Talking Circles Around My Queer Identity

Photo by Tony Ross

Clara Barnhurst

I’m not out exactly. I mean, of course I’m out on some level or other. But I don’t maintain my outness. Writing for Transgender Universe is one of the only things that keeps me coming out to people; it’s just not a topic in my life. Until it is. One side effect is how people perceive me less as a member and more as an ally.

Outness is a thing that you have to maintain. People assume everyone they see is cisgender, heterosexual, allosexual and monogamous. Even when they don’t always make those automatic assumptions, they will usually assign those assumptions to things about your life. Many of my queer friends who know better have assumed that my two stepfathers were both my mum’s husbands, for example.

I’ve written before about how I find this automatic woodworking quite useful; it means I don’t have to sit there and talk queer all the time. In some ways my queerness is obvious: I’m engaged to marry a woman. I wear an ace pride ring. I have green hair, which isn’t in itself an explicit queer signal but crazy coloured hair is ingrained in queer culture to the extent that it may as well be. It’s not like I’m hiding here; people just assume.

An interesting side effect of my tightening boundaries is how I have shared deeply with friends without coming out to them. I’ve discussed in detail my past, my body issues, how difficult puberty was, how I had to relearn how to live after my marriage ended. That I was thrown out “for coming out”, but not saying what I came out as. Nobody asks.

That’s the thing: it doesn’t come up. Nobody asks, and it’s clear that they probably know. Anyone who digs through my writings or scrolls through my social media long enough will know exactly how queer I am, in what ways and how I’m doing with that. I have considered swapping my identities to a pen name just to free my personal life of that specific information, but so far it’s just not brought up unless I bring it up.


Many of my friends in transgender circles choose the word ‘deny’ when I talk to them about this phenomenon. They say they see no reason to deny that thing about themselves. It makes me feel like I have to justify my decision to not discuss it. As if me keeping my business my own is somehow a deception.

I like being approached as an ally. I like that my status isn’t part of my discussion of what’s right. I like that actually, what I am and whether I’m part of the oppressed group in question is irrelevant: we’re fighting oppression and that I’m there helping is what matters. Who I am and how these things affect me is unimportant.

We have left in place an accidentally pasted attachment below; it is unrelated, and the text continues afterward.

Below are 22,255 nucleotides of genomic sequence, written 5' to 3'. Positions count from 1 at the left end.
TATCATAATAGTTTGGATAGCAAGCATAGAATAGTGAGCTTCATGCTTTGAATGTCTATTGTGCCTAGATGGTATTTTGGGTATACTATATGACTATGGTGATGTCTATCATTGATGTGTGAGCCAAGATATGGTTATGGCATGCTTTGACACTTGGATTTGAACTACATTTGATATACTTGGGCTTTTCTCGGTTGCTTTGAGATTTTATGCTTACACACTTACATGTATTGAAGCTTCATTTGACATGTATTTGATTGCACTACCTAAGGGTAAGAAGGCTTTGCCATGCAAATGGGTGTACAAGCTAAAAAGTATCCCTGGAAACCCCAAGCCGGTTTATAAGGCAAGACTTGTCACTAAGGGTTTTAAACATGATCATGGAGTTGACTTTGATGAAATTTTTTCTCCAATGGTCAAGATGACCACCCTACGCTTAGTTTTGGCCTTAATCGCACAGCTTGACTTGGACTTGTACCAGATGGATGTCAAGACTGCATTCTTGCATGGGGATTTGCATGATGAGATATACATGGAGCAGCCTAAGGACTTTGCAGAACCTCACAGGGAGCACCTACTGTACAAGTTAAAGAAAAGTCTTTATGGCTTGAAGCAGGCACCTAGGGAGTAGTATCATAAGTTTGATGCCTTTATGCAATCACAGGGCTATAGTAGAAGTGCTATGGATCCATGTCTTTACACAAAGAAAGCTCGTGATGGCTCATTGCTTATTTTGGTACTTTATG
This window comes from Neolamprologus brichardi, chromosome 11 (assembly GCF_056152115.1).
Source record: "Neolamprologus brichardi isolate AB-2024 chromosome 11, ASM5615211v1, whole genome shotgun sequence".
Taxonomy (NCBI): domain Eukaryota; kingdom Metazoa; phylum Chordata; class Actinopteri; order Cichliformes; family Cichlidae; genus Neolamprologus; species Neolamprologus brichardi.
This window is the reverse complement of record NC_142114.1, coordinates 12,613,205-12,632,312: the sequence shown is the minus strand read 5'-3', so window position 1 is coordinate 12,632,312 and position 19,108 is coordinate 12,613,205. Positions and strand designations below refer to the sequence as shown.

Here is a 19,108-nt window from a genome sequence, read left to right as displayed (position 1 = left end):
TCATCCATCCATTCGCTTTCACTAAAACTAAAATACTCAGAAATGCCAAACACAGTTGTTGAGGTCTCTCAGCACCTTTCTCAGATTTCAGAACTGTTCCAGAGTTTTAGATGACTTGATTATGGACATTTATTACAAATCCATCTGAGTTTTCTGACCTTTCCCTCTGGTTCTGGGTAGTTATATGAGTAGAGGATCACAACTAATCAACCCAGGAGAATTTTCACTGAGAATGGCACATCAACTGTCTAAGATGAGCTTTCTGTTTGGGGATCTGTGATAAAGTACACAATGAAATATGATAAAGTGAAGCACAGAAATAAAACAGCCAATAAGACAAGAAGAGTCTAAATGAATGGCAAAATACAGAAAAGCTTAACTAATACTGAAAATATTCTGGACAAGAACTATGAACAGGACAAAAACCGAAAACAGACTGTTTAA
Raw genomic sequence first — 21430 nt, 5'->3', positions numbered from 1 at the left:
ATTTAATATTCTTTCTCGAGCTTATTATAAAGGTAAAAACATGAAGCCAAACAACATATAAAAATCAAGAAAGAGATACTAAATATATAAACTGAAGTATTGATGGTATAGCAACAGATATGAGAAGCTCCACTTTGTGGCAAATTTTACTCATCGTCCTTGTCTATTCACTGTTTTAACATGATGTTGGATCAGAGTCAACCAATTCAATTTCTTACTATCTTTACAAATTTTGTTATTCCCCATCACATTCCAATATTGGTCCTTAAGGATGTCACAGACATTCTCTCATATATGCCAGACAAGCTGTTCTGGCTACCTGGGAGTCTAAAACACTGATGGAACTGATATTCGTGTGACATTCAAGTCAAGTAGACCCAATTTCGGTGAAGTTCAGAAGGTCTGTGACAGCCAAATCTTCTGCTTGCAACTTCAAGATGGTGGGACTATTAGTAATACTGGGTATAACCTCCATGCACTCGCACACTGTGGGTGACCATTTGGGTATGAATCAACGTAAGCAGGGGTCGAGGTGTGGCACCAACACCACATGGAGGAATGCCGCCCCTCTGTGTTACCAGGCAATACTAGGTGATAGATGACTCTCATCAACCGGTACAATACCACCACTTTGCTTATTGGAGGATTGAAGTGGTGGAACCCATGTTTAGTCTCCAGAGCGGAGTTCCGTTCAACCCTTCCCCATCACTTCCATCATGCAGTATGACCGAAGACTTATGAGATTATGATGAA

And actually, that I function as an ally rather than a member solidifies the idea that we’re talking about human rights. Everyone. I don’t have to share my details to protect my human rights and my decision to keep my details to myself is not a denial of anything. It’s just subtle (or not so subtle) shaming tactics. My business is mine. Omitting things about me I don’t want on show is not a denial, it’s me keeping myself to myself.

Photo by Jana Sabeth Schultz

What we choose to share, how and with whom is our right. My human rights include my right to disclose. Choosing not to disclose is not some kind of denial of what I am. It’s not anyone’s business. Someone else might see it as some kind of denial, but that’s them and what I’m doing might not work for them.

Humans appear to have this bizarre habit of framing the actions of others in the context of their own lives. This happened to me when I came out as ace: people kept relating my asexuality to some abusive situation they remembered. I hate that people have suffered in that way but there is no link between a former partner using sex as a weapon and someone being asexual. The same is true for me keeping myself to myself: it’s got no relationship with how much denial I might be in.


“Can you tell me once and for all about this whole trans/non cis thing. For real.” A message from an acquaintance. We hadn’t discussed this explicitly before. My internal reaction was one of confusion: I didn’t mind talking about it, but I didn’t know what context they were asking from. When I pressed, they finally said, “You seem to have a good grip on it… and you have green hair.”

This was after a rather strange exchange where I discussed ‘this whole trans/non cis thing’ for real but in the context of what I shared with her previously, which is largely nothing. We then spent some time talking around each other, as if she was waiting for me to just come out there and then, but didn’t want to suggest what I was without my doing that. Meanwhile, I wasn’t cooperating.

It’s a bit like someone coming to me for my personal reaction to a problem related to a disease, say diabetes, without me ever mentioning or making obvious that I was a diabetic. What would my personal reaction mean without that information? How would that knowledge be relevant to the rest of our relationship?

One common way people seem to want to fish for sharing is to spout aphorisms about how we should all be accepted. As though I will just come out there and then because they worry about acceptance. I don’t get it: maybe the reason I don’t come out is because I don’t want to talk about it. Perhaps the aphorisms are exactly what keeps me from sharing, well meaning or not.

At the end of the day, it’s our information. How queer we are, in what ways, and what that means to us is not for public consumption. And not all of us will want to share on a regular basis. Nor should we. Stop quietly shaming those who keep themselves to themselves by implying there is a denial happening. Stop fishing for information. Just let us be. When it matters, the information will come out. Or not! Either way, that’s for us to decide.


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